When it comes to word processors and spreadsheets for the Mac, we may have more choices in browsers.
Leave it to Tera to make sure the word and numbers playing field stays open and level. Here’s another good couple.
I should have known I’d take a little heat when I reviewed Mellel and considered it one of the best Mac word processors ever. It’s good. Great for some. But it’s not the only good word processor available.
Others took me to task and pointed out that Tera uses Nisus Writer Express and that I overlooked the popular and mature Mariner Write.
Then, Tera took me to task for that oversight and asked (she has a ‘way’ of asking) me to review Mariner Write and Mariner Calc; partly as penance for my oversight, and partly because it’s a good time to point out that there are other spreadsheets besides Excel.
I spent nearly a week with Mariner Write and Mariner Calc. Not every day, mind you. But enough time to become familiar with each, and be able to compare to Microsoft Word and Excel.
Since I tend to graviate toward bargains I’ll have to ‘fess up and admit I missed the boat with Mariner (nice pun, huh?), as both Write and Calc are worthy of anyone on a budget.
This is especially true because there are still millions and millions of Mac users who haven’t made the switch to Mac OS X, who still run Classic, and still need modern applications.
Mariner Write and Calc fit the bill. Now at version 3.7.x Write and Calc (v 5.5.x) both are mature, stable, fast and both run on both Mac OS X and Mac Classic. You don’t need a quad PowerMac G5 to run Mariner’s software. A lowly Mac mini, iBook, or eMac will make Write or Calc scream (figuratively, of course).
As word processors go, the Mariner folks decided not to throw in the kitchen sink. Microsoft did that and Word often functions as if it’s made of kitchen parts.
What I found with Mariner Write was a lean, elegant, intuitive approach to creating documents. Menus are where they should be, and even if you’re not sure what or where to look for something, a few clicks gets you there.
Write opens Word documents. All of the test documents I keep. And Write saves in RTF format, which can be opened easily in Word and pretty much everything else on Mac or Windows, so compatibility isn’t much of an issue unless you’re writing War and Peace with bibliography and footnotes.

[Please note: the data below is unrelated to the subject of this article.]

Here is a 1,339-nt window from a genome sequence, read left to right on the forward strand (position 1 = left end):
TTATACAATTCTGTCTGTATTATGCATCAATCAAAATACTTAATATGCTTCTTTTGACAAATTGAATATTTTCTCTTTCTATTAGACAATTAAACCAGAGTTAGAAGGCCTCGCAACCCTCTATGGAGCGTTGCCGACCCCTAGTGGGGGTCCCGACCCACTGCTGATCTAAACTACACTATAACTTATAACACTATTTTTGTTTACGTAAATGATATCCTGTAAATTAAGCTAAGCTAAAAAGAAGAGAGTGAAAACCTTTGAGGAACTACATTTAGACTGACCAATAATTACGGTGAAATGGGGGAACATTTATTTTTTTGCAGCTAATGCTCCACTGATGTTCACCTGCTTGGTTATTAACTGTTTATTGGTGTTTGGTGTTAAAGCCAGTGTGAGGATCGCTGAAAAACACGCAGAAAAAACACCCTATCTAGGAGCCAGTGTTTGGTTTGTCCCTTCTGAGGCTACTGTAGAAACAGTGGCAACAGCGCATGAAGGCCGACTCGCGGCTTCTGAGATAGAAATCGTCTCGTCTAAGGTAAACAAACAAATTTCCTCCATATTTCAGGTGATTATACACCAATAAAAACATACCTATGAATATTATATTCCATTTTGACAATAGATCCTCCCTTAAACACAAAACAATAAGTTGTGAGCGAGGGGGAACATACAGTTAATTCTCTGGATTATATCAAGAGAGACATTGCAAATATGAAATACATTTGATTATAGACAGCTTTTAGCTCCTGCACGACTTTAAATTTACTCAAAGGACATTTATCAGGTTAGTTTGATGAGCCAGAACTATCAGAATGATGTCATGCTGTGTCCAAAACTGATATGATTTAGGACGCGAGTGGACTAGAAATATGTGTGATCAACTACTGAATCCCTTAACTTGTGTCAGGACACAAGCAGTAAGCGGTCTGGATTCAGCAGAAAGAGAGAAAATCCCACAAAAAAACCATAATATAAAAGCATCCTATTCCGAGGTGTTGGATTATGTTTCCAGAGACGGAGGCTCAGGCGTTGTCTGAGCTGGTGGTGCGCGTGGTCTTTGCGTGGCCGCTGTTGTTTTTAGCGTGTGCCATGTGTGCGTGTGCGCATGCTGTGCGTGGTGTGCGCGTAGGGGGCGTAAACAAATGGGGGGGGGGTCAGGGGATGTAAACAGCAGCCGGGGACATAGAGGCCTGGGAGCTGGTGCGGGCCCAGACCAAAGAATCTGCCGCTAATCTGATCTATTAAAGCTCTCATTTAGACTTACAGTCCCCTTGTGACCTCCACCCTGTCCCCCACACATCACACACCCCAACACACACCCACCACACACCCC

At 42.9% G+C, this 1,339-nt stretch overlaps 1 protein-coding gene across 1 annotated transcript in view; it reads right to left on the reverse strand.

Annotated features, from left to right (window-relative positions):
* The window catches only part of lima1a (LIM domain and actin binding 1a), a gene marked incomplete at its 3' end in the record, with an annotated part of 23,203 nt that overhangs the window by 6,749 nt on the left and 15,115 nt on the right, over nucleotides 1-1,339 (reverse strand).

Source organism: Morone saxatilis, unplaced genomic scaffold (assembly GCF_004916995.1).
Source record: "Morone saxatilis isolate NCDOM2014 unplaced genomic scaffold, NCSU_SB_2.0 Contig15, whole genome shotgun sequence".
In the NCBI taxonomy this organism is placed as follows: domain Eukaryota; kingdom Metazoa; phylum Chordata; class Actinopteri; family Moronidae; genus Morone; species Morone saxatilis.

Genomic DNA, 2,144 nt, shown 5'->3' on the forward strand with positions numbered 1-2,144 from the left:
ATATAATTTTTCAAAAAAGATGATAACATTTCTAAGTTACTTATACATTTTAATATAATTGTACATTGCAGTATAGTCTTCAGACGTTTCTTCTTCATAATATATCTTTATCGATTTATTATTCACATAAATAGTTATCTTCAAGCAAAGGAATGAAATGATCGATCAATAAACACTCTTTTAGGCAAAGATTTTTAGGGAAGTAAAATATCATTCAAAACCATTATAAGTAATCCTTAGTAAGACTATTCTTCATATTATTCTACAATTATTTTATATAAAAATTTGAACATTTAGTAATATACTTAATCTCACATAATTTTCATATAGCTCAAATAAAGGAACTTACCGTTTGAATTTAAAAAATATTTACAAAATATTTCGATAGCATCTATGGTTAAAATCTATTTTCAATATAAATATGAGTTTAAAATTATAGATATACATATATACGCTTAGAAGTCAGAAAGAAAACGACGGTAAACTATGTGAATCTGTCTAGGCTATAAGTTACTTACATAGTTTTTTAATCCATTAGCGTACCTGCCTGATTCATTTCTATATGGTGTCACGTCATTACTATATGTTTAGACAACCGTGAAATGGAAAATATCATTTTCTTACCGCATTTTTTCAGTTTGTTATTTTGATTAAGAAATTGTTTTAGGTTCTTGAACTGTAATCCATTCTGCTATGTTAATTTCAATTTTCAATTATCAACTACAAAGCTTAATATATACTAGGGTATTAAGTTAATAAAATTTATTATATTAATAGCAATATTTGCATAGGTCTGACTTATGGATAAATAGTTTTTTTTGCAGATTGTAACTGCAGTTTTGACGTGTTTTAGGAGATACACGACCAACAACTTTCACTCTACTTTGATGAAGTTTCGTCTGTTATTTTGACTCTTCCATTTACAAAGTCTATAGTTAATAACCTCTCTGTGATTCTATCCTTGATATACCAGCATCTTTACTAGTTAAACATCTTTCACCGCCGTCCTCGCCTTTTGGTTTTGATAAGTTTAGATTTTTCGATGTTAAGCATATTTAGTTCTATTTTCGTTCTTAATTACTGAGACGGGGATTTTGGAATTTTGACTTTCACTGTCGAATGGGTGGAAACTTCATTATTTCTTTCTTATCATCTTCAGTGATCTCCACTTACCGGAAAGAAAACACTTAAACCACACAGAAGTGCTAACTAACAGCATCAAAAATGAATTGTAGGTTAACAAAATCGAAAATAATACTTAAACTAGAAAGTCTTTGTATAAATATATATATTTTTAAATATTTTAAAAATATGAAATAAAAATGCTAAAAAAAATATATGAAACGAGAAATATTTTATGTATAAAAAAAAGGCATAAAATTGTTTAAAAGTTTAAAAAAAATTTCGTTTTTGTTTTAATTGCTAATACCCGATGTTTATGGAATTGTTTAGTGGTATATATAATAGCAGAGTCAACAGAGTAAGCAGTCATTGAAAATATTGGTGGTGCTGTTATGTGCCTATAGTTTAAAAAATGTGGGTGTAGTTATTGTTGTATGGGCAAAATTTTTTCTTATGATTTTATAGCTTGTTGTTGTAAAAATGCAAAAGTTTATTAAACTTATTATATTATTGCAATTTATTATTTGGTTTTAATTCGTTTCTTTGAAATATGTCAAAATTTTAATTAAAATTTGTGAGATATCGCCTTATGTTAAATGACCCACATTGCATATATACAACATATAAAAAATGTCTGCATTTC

There’s a built in dictionary, standard drag and drop and cut and past, and something I hadn’t paid much attention to and isn’t available in all word processors—mail merge.
Mariner claims that Write and Calc have about 70-percent of features of Microsoft’s Word and Excel. Since I only use about one third of that with Word and Excel, that makes the $59 bundle for Write and Calc an absolute bargain.
Speaking of Calc, can you name all the spreadsheets available for Mac OS X? Well, there’s Excel, and there’s the spreadsheet in AppleWorks, and then, uh, um, there’s, oh yes, the spreadsheet in Neo/J (Open Source), and uh…
Yeah, I have the same problem. When we think of spreadsheets we simply think of Microsoft Excel. The Mariner bundle also includes Mariner Calc.
Now at version 5.5 (just like Tera, these applications are ‘mature’), Mariner Calc looks very much like Excel. If there were a button on Excel which would trim out and not show all the stuff you don’t know how to use anyway, it would look like Mariner Calc.
Calc opens Excel spreadsheets, as well as the common format SYLK. It also saves in SYLK (for Excel), CSV, and other text formats.
Calc is not Excel. You may not notice the difference. Included are 150 built-in functions; ranges, split windows, charts, sorting, autosum, cell borders, graphs, pie charts, line charts.
There’s also ‘layered sheets’ which function similarly to Excel’s multiple workssheets. Tabbed palettes make navigation and tool finding easy, even for those without Excel experience.
All in all, very impressive. If Word and Excel’s annual tax is getting heavy, consider an alternative from a long-time Mac developer. During my ‘Tera imposed’ research, I noticed that Mariner’s been developing these applications for 15 years.
That’s a long time, so Mariner obviously has a loyal and dedicated following. I was in middle school when they started Mariner so they’ve matured. Tera was already mature before then.
MS Office will cost you about $400. The upgrade alone is usually $200 every year or two. Mariner Write and Calc in the MarinerPak bundle are $59. For both.
Also noteworthy is the free download and trial, so you can try before you buy. Click Here to view the Mariner site and download.
Tera Jean Patricks
See, Alex. Was that so hard? For those of us more ‘mature’ we may remember MacWrite and especially the fabulous WriteNow (which ran on NeXT, too). Mariner Write gives you the same feel.
Jack D. Miller
I’m a little embarassed to say I’ve not used Mariner Write or Calc until now, though I know a number of Mac users who’ve had it for years.
Carol Mary Miller
Jack, you’ll be impressed to know that Mariner includes a built-in spell checker which works both in Write and Calc. Try it sometime.